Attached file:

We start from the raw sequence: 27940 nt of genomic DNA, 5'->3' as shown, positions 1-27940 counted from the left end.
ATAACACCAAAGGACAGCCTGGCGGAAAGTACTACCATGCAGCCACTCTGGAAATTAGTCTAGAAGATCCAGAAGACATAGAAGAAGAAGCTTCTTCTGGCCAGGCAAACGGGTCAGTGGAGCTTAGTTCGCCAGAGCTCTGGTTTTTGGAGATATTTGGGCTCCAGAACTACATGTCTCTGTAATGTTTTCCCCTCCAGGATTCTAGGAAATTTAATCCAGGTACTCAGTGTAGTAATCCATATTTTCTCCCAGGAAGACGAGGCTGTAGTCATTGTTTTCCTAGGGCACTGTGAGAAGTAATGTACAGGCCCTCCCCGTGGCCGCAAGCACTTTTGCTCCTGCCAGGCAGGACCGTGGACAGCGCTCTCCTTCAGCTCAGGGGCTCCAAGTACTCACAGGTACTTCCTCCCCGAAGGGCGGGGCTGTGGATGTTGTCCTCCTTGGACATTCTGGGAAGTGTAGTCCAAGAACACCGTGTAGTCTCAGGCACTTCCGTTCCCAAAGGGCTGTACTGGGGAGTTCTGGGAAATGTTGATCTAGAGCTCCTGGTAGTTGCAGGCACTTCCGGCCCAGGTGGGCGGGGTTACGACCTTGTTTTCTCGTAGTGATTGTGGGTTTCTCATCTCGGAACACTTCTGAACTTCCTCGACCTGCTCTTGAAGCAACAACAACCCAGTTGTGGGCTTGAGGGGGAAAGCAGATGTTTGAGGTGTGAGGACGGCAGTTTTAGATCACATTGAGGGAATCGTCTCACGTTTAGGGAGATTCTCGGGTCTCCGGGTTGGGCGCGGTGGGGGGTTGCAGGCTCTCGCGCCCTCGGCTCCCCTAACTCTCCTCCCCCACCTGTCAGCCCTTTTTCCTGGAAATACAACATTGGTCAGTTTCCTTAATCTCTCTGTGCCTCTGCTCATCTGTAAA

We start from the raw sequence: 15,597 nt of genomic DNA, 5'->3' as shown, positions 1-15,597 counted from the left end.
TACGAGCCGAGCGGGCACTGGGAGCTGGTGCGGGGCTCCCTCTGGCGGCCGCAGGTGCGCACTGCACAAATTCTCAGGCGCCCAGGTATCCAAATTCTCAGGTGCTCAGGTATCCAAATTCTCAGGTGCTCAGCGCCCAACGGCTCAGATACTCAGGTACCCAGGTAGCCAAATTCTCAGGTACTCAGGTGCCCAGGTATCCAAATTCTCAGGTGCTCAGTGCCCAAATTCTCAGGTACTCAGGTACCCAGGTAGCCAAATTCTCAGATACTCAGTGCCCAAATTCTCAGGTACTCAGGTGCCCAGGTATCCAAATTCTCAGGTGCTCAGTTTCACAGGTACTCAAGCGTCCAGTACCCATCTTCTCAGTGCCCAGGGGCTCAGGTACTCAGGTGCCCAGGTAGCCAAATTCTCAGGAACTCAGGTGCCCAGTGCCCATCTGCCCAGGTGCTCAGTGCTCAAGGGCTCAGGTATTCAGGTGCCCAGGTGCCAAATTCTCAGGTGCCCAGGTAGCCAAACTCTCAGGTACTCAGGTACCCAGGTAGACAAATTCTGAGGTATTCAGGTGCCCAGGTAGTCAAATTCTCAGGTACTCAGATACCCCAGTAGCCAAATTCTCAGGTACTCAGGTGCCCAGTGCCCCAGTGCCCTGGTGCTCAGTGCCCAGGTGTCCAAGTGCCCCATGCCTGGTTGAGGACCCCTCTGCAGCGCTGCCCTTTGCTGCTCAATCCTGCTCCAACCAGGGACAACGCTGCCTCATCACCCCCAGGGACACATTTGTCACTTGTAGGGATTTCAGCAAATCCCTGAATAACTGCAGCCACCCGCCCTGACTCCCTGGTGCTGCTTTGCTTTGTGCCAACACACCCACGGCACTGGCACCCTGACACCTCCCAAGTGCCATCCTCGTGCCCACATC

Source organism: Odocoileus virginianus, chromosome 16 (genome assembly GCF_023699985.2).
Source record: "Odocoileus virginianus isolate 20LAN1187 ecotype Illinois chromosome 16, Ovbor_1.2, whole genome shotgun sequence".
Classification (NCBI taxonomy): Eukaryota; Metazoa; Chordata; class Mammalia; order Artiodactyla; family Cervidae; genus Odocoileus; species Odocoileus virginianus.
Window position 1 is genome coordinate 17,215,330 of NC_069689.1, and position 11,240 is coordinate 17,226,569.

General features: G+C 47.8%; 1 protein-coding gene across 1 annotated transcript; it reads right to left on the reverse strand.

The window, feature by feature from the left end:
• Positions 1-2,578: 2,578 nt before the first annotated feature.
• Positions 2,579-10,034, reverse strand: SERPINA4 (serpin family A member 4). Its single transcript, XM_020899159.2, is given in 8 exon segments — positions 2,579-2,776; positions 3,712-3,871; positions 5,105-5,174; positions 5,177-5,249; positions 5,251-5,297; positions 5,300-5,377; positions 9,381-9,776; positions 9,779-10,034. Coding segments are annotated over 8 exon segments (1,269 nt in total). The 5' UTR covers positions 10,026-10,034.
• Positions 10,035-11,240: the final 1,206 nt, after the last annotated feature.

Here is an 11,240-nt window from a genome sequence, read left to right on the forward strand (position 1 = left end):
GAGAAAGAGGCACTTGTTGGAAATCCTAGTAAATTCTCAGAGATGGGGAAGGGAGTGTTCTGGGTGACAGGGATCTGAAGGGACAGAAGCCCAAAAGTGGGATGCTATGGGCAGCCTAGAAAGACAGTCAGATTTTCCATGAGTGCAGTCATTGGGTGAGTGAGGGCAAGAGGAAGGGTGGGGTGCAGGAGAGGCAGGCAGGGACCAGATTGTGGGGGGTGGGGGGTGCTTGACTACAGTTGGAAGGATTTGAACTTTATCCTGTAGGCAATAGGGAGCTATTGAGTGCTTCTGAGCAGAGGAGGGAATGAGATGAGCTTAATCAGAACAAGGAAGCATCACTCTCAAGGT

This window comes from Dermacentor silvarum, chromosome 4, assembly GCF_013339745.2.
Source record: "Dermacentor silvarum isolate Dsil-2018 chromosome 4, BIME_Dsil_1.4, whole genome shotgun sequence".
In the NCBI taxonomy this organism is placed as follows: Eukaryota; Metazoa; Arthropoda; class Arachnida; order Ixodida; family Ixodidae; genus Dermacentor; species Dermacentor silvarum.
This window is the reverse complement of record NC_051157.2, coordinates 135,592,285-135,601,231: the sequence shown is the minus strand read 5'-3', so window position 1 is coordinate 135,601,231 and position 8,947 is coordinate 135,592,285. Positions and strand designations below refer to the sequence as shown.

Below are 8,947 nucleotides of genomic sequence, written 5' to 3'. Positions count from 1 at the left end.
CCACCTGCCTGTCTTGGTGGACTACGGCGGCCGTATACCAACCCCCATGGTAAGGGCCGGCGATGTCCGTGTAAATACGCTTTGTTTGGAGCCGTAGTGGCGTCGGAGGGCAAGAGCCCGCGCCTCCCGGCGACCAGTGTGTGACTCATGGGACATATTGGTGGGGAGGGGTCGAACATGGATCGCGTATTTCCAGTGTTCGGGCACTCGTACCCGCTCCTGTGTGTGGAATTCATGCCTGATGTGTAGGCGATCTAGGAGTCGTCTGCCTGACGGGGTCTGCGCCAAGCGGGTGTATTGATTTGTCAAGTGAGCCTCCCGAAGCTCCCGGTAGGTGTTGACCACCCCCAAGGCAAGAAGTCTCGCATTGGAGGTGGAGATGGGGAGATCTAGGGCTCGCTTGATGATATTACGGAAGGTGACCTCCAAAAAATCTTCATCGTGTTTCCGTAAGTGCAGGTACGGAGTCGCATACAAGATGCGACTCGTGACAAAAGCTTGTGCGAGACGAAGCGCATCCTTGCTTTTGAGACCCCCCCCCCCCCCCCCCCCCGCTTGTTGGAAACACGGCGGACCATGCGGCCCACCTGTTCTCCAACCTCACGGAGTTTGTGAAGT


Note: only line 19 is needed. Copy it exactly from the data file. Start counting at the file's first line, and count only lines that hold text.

This window is the reverse complement of record NC_051157.2, coordinates 135,592,285-135,601,231: the sequence shown is the minus strand read 5'-3', so window position 1 is coordinate 135,601,231 and position 8,947 is coordinate 135,592,285. Positions and strand designations below refer to the sequence as shown.